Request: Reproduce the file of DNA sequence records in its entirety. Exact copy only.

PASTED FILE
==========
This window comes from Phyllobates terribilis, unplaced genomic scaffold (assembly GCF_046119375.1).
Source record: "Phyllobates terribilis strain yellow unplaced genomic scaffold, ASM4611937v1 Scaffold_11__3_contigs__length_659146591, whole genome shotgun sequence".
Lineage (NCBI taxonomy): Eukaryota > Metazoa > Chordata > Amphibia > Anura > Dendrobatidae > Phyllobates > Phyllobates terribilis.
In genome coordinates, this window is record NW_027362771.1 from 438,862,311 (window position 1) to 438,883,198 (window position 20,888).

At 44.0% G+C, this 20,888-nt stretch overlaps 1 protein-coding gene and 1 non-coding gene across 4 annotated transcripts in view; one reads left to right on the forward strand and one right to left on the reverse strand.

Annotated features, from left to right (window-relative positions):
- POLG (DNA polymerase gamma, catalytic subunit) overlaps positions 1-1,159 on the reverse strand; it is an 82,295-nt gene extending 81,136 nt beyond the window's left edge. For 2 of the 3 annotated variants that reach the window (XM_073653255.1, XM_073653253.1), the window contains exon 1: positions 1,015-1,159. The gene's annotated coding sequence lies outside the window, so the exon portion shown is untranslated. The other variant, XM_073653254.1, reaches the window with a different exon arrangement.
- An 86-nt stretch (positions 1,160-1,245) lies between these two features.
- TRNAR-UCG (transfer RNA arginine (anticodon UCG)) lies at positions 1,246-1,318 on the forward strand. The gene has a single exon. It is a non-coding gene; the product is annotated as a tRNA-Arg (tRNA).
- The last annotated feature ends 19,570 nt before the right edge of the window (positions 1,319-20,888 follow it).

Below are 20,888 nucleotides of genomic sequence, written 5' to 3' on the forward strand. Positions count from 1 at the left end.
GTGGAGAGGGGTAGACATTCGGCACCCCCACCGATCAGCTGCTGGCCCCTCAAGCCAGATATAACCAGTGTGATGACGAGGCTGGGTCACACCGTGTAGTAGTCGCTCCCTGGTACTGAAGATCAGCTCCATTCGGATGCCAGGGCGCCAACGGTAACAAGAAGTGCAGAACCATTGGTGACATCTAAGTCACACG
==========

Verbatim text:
This window comes from Phyllobates terribilis, unplaced genomic scaffold (assembly GCF_046119375.1).
Source record: "Phyllobates terribilis strain yellow unplaced genomic scaffold, ASM4611937v1 Scaffold_11__3_contigs__length_659146591, whole genome shotgun sequence".
Lineage (NCBI taxonomy): Eukaryota > Metazoa > Chordata > Amphibia > Anura > Dendrobatidae > Phyllobates > Phyllobates terribilis.
In genome coordinates, this window is record NW_027362771.1 from 438,862,311 (window position 1) to 438,883,198 (window position 20,888).

At 44.0% G+C, this 20,888-nt stretch overlaps 1 protein-coding gene and 1 non-coding gene across 4 annotated transcripts in view; one reads left to right on the forward strand and one right to left on the reverse strand.

Annotated features, from left to right (window-relative positions):
- POLG (DNA polymerase gamma, catalytic subunit) overlaps positions 1-1,159 on the reverse strand; it is an 82,295-nt gene extending 81,136 nt beyond the window's left edge. For 2 of the 3 annotated variants that reach the window (XM_073653255.1, XM_073653253.1), the window contains exon 1: positions 1,015-1,159. The gene's annotated coding sequence lies outside the window, so the exon portion shown is untranslated. The other variant, XM_073653254.1, reaches the window with a different exon arrangement.
- An 86-nt stretch (positions 1,160-1,245) lies between these two features.
- TRNAR-UCG (transfer RNA arginine (anticodon UCG)) lies at positions 1,246-1,318 on the forward strand. The gene has a single exon. It is a non-coding gene; the product is annotated as a tRNA-Arg (tRNA).
- The last annotated feature ends 19,570 nt before the right edge of the window (positions 1,319-20,888 follow it).

Below are 20,888 nucleotides of genomic sequence, written 5' to 3' on the forward strand. Positions count from 1 at the left end.
GTGGAGAGGGGTAGACATTCGGCACCCCCACCGATCAGCTGCTGGCCCCTCAAGCCAGATATAACCAGTGTGATGACGAGGCTGGGTCACACCGTGTAGTAGTCGCTCCCTGGTACTGAAGATCAGCTCCATTCGGATGCCAGGGCGCCAACGGTAACAAGAAGTGCAGAACCATTGGTGACATCTAAGTCACACG